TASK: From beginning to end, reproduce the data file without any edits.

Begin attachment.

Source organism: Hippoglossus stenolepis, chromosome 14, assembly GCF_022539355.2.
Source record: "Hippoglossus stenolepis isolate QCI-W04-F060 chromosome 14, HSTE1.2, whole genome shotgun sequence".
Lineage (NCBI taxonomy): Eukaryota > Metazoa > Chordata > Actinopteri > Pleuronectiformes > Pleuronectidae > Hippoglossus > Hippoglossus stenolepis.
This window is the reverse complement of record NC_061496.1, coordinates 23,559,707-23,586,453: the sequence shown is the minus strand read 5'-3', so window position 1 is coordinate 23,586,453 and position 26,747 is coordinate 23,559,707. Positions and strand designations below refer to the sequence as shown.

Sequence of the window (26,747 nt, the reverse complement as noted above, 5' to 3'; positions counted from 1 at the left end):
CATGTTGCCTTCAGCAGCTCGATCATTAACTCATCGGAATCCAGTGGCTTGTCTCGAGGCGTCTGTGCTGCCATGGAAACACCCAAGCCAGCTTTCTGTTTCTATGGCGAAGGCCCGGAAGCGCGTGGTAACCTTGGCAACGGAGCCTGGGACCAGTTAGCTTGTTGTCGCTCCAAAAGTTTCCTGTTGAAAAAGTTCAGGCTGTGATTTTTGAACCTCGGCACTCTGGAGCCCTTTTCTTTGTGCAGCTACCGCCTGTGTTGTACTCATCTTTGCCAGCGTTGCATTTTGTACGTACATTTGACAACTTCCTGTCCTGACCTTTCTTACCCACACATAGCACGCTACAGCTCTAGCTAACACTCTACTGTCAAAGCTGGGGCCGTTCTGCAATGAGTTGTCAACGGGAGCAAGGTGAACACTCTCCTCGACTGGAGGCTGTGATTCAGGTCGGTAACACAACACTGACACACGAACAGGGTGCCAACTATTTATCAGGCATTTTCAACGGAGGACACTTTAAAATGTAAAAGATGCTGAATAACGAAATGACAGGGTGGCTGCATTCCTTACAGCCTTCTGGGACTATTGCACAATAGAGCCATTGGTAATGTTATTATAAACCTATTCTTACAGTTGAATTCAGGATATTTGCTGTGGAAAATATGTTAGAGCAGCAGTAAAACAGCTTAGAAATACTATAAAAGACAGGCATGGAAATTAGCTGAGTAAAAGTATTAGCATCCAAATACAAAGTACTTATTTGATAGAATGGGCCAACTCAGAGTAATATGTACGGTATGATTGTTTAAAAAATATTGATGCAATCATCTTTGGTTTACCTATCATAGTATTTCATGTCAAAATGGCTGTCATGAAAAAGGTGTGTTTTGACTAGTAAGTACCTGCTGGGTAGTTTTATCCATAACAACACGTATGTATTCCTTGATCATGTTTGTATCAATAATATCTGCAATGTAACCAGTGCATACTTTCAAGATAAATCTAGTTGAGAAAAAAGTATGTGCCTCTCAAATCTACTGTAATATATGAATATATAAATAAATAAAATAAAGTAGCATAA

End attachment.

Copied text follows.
Source organism: Hippoglossus stenolepis, chromosome 14, assembly GCF_022539355.2.
Source record: "Hippoglossus stenolepis isolate QCI-W04-F060 chromosome 14, HSTE1.2, whole genome shotgun sequence".
Lineage (NCBI taxonomy): Eukaryota > Metazoa > Chordata > Actinopteri > Pleuronectiformes > Pleuronectidae > Hippoglossus > Hippoglossus stenolepis.
This window is the reverse complement of record NC_061496.1, coordinates 23,559,707-23,586,453: the sequence shown is the minus strand read 5'-3', so window position 1 is coordinate 23,586,453 and position 26,747 is coordinate 23,559,707. Positions and strand designations below refer to the sequence as shown.

Sequence of the window (26,747 nt, the reverse complement as noted above, 5' to 3'; positions counted from 1 at the left end):
CATGTTGCCTTCAGCAGCTCGATCATTAACTCATCGGAATCCAGTGGCTTGTCTCGAGGCGTCTGTGCTGCCATGGAAACACCCAAGCCAGCTTTCTGTTTCTATGGCGAAGGCCCGGAAGCGCGTGGTAACCTTGGCAACGGAGCCTGGGACCAGTTAGCTTGTTGTCGCTCCAAAAGTTTCCTGTTGAAAAAGTTCAGGCTGTGATTTTTGAACCTCGGCACTCTGGAGCCCTTTTCTTTGTGCAGCTACCGCCTGTGTTGTACTCATCTTTGCCAGCGTTGCATTTTGTACGTACATTTGACAACTTCCTGTCCTGACCTTTCTTACCCACACATAGCACGCTACAGCTCTAGCTAACACTCTACTGTCAAAGCTGGGGCCGTTCTGCAATGAGTTGTCAACGGGAGCAAGGTGAACACTCTCCTCGACTGGAGGCTGTGATTCAGGTCGGTAACACAACACTGACACACGAACAGGGTGCCAACTATTTATCAGGCATTTTCAACGGAGGACACTTTAAAATGTAAAAGATGCTGAATAACGAAATGACAGGGTGGCTGCATTCCTTACAGCCTTCTGGGACTATTGCACAATAGAGCCATTGGTAATGTTATTATAAACCTATTCTTACAGTTGAATTCAGGATATTTGCTGTGGAAAATATGTTAGAGCAGCAGTAAAACAGCTTAGAAATACTATAAAAGACAGGCATGGAAATTAGCTGAGTAAAAGTATTAGCATCCAAATACAAAGTACTTATTTGATAGAATGGGCCAACTCAGAGTAATATGTACGGTATGATTGTTTAAAAAATATTGATGCAATCATCTTTGGTTTACCTATCATAGTATTTCATGTCAAAATGGCTGTCATGAAAAAGGTGTGTTTTGACTAGTAAGTACCTGCTGGGTAGTTTTATCCATAACAACACGTATGTATTCCTTGATCATGTTTGTATCAATAATATCTGCAATGTAACCAGTGCATACTTTCAAGATAAATCTAGTTGAGAAAAAAGTATGTGCCTCTCAAATCTACTGTAATATATGAATATATAAATAAATAAAATAAAGTAGCATAA